Proverbs 3:5-10: Trust in the LORD with all your heart and lean not on your own understanding; in all your ways acknowledge him, and he will make your paths straight. Do not be wise in your own eyes; fear the LORD and shun evil. This will bring health to your body and nourishment to your bones. Honor the LORD with your wealth, with the first fruits of all your crops; then your barns will be filled to overflowing, and your vats will brim over with new wine.”

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Confident Grace


By Pastor Craig Carter, North Kent Community Church

Let us then approach the throne of grace with confidence, so that we may receive mercy and find grace to help us in our time of need” (Heb. 4:16 NIV).

What’s so amazing about grace? If we are honest, the longer we live and serve the Lord, the more we realize that God’s grace is simply amazing. One of the most profound things about God’s grace is that it invites us to God’s throne with confidence. Notice that the throne we are invited to is not one of judgment, but of grace. The writer of Romans gives us this same picture. He writes, “But the gift is not like the trespass. For if the many died by the trespass of the one man, how much more did God’s grace and the gift that came by the grace of the one man, Jesus Christ, overflow to the many! Again, the gift of God is not like the result of the one man’s sin: The judgment followed one sin and brought condemnation, but the gift followed many trespasses and brought justification. For if, by the trespass of the one man, death reigned through that one man, how much more will those who receive God’s abundant provision of grace and of the gift of righteousness reign in life through the one man, Jesus Christ” (Rom 5:15-17). God provided abundant grace for this life. Now that’s a confidence builder in us all! God says this grace assures us we can reign in life. We can live confidently that if God is for us, who can be against us?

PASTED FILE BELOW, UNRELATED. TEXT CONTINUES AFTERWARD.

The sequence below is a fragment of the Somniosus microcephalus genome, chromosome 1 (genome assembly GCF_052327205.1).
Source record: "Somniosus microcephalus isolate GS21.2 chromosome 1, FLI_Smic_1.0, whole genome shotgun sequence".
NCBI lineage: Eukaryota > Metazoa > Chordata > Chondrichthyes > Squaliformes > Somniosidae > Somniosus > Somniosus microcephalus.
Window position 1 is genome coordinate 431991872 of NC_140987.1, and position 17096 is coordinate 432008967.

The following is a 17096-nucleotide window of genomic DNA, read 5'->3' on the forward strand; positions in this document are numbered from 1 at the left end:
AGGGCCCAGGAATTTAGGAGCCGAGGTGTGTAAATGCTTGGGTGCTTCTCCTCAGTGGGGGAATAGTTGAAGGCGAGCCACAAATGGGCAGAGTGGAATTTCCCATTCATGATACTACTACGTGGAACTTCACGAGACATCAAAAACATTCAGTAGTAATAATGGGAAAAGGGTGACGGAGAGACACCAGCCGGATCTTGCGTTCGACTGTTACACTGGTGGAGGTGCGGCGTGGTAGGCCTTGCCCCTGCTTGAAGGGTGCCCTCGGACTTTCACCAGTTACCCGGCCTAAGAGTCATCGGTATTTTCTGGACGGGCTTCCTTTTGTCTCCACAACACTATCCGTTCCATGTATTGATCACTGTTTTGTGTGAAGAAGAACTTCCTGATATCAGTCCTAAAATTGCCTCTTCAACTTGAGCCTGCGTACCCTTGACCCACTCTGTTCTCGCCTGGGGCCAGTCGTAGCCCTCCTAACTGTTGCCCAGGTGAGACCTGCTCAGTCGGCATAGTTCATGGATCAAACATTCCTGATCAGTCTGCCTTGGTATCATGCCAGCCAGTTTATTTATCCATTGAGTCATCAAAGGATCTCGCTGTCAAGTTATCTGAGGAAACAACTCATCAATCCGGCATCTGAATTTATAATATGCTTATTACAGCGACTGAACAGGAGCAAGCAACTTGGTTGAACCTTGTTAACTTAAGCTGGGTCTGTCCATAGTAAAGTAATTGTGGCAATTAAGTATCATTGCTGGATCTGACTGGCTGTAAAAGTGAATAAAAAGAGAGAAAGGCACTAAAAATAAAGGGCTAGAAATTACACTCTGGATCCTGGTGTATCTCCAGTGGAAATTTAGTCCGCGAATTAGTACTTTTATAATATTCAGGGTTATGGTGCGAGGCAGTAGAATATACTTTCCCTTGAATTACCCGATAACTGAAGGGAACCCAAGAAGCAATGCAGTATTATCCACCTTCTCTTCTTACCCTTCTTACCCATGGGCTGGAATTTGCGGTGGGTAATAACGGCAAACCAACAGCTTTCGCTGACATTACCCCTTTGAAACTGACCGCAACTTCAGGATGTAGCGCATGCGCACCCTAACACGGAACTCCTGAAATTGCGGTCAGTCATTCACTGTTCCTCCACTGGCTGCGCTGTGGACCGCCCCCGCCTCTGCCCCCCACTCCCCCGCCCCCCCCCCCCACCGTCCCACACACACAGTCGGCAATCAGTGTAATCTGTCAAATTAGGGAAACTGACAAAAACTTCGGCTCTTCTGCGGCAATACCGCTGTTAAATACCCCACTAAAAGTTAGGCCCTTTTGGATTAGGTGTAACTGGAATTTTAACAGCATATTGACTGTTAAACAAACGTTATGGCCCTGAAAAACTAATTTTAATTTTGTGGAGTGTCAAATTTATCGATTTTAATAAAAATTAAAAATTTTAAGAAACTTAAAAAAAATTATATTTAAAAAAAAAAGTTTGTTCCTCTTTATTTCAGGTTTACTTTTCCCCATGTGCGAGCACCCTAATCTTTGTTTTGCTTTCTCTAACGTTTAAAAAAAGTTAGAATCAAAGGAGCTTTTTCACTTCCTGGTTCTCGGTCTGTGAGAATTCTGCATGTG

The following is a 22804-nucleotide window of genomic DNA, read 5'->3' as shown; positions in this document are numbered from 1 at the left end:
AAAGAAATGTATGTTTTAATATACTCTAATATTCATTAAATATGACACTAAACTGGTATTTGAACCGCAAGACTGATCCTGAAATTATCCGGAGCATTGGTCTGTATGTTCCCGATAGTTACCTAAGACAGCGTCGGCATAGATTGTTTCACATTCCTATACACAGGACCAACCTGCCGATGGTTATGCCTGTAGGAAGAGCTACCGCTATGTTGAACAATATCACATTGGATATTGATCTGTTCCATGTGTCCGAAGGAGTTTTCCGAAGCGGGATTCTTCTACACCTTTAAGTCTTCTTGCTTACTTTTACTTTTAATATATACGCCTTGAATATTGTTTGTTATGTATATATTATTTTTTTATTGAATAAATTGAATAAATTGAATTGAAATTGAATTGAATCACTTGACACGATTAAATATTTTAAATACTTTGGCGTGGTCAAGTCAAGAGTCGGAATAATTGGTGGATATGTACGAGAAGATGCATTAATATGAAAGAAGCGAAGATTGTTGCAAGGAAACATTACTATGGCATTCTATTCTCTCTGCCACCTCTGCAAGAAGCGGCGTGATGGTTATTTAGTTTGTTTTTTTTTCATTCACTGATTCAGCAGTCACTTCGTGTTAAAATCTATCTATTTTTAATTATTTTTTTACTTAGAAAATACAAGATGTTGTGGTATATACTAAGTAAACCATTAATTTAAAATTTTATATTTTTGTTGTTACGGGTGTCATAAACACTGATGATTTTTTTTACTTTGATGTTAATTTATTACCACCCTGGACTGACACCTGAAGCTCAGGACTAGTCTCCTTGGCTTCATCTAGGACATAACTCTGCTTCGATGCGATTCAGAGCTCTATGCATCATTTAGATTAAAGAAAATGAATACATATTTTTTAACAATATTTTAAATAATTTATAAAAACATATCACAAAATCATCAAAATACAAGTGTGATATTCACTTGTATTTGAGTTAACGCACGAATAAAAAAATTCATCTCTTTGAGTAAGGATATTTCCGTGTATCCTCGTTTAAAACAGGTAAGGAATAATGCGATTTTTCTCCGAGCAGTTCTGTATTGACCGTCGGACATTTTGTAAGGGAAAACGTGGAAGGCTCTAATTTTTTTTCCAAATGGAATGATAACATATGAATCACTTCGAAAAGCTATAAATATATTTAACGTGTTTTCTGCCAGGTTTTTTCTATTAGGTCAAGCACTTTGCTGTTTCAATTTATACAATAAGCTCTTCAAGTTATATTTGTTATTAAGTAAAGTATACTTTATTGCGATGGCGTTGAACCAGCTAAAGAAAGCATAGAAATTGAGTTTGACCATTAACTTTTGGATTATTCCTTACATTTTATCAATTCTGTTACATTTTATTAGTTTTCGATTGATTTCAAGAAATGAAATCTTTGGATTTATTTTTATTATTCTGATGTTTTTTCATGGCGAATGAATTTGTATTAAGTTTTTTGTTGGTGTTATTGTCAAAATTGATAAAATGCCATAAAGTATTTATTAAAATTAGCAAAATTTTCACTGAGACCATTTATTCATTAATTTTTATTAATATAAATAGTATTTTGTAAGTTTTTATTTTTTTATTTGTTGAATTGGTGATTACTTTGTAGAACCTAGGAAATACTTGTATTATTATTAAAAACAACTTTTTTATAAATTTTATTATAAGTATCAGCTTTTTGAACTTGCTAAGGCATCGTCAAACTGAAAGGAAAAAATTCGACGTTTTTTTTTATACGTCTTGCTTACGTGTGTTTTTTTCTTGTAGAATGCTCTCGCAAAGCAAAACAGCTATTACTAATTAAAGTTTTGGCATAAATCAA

I think it is important to remember that grace is the unmerited favor of God. It is a favor or kindness shown without regard to the worth or merit of the one who receives it and in spite of what that same person deserves. That is why we are invited to come to this throne without hesitation. In the above verse, we are instructed to come to this throne with “confidence.” Another translation says that we may “come boldly” unto the throne of grace. This word “boldly” is the Greek word parrhesia (par-rhay-see’-ah), which literally means to come with an all out-outspokenness, frankness and bluntness. It also implies that we can do so, without fear of some repercussions.

Let me ask you this question. When was the last time you went to God and spoke your mind honestly and openly, without fear of some repercussions? You may be uncomfortable with this, but that’s exactly what God’s grace allows us to do. I find it interesting that people harbor all kinds of thoughts in their heart that they would not even consider speaking with their mouth. Yet, they fail to realize God already knows their thoughts! They act as if they were to verbalize them to God, he would punish them with some consequence. They think a lightning bolt from heaven is going to strike them because they had the audacity to speak their mind to God. I frequently remind people, God is a big boy, feel free to tell Him how you really feel.